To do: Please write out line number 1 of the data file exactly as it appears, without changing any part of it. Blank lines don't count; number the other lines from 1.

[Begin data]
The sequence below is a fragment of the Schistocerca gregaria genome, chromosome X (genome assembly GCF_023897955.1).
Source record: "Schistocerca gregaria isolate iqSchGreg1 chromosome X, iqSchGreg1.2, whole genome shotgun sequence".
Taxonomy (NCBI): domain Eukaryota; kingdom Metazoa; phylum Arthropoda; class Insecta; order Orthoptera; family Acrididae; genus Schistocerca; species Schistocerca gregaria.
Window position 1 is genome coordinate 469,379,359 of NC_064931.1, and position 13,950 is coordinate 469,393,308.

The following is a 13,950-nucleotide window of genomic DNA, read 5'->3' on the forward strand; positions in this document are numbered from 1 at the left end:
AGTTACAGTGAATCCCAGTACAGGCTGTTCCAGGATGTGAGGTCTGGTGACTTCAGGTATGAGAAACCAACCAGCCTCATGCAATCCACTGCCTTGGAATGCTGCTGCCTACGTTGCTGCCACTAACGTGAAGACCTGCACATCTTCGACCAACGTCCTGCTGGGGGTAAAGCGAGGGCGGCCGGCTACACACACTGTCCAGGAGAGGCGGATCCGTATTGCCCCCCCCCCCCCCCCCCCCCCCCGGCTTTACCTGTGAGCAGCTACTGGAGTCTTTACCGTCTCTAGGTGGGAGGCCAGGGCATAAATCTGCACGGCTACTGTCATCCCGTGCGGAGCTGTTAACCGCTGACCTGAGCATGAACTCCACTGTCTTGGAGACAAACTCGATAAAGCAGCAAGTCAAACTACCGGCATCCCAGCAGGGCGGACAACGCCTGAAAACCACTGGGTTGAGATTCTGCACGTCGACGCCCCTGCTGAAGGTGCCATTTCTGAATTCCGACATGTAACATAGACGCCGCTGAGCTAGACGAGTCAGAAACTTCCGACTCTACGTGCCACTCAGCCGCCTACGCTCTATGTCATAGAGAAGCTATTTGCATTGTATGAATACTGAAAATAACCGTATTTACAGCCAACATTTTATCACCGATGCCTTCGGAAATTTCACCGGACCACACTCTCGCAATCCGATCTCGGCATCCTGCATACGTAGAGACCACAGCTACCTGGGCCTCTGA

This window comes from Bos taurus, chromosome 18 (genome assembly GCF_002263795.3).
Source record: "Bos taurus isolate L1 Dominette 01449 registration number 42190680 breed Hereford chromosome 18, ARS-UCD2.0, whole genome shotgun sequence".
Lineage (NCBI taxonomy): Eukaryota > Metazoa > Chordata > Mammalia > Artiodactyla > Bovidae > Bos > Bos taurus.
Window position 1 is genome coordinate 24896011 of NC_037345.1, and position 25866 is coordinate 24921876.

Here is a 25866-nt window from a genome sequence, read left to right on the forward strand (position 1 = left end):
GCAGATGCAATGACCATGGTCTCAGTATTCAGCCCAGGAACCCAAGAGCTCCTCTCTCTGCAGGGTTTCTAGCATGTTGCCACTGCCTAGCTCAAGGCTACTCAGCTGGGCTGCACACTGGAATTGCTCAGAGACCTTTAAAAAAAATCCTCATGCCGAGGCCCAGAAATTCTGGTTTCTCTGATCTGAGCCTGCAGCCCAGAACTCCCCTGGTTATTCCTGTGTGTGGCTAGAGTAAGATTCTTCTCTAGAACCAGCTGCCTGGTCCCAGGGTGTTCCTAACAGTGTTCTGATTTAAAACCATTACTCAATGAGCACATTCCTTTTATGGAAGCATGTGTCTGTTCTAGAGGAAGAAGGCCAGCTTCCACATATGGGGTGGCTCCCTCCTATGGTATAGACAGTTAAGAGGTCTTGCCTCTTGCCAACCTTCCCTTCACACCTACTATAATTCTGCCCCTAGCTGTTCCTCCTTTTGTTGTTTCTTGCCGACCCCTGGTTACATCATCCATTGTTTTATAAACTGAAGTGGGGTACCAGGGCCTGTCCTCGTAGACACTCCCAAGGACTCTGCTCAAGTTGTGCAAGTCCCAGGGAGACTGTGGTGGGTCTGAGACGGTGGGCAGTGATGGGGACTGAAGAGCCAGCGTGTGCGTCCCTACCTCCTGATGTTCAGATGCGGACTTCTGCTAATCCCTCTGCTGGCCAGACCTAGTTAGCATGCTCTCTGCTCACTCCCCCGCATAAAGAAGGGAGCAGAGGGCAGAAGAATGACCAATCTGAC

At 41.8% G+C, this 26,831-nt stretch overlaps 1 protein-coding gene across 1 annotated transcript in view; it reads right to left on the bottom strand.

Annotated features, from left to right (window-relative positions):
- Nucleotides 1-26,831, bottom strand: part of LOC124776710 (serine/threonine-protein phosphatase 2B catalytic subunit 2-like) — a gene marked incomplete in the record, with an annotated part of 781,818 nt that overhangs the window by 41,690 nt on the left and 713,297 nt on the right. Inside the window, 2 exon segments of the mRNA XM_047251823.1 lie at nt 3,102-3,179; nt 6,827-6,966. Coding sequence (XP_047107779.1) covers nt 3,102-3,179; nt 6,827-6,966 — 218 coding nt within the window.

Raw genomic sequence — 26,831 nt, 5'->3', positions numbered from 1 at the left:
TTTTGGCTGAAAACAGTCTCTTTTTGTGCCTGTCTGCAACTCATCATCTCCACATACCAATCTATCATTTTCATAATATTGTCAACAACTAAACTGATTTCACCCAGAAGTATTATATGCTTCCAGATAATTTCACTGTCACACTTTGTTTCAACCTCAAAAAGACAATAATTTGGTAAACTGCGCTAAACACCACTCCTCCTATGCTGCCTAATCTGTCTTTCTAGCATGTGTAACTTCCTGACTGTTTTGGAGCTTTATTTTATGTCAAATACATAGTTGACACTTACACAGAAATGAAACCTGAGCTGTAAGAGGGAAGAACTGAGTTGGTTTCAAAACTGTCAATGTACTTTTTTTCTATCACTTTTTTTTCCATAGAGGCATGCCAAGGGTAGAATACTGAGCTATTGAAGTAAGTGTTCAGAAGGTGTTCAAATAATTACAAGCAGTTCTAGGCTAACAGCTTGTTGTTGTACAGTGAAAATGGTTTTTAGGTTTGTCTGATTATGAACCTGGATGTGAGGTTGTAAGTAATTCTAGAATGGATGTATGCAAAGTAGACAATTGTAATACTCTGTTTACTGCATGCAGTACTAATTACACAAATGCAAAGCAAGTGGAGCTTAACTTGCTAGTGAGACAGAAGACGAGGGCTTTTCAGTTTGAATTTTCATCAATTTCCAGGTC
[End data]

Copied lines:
The sequence below is a fragment of the Schistocerca gregaria genome, chromosome X (genome assembly GCF_023897955.1).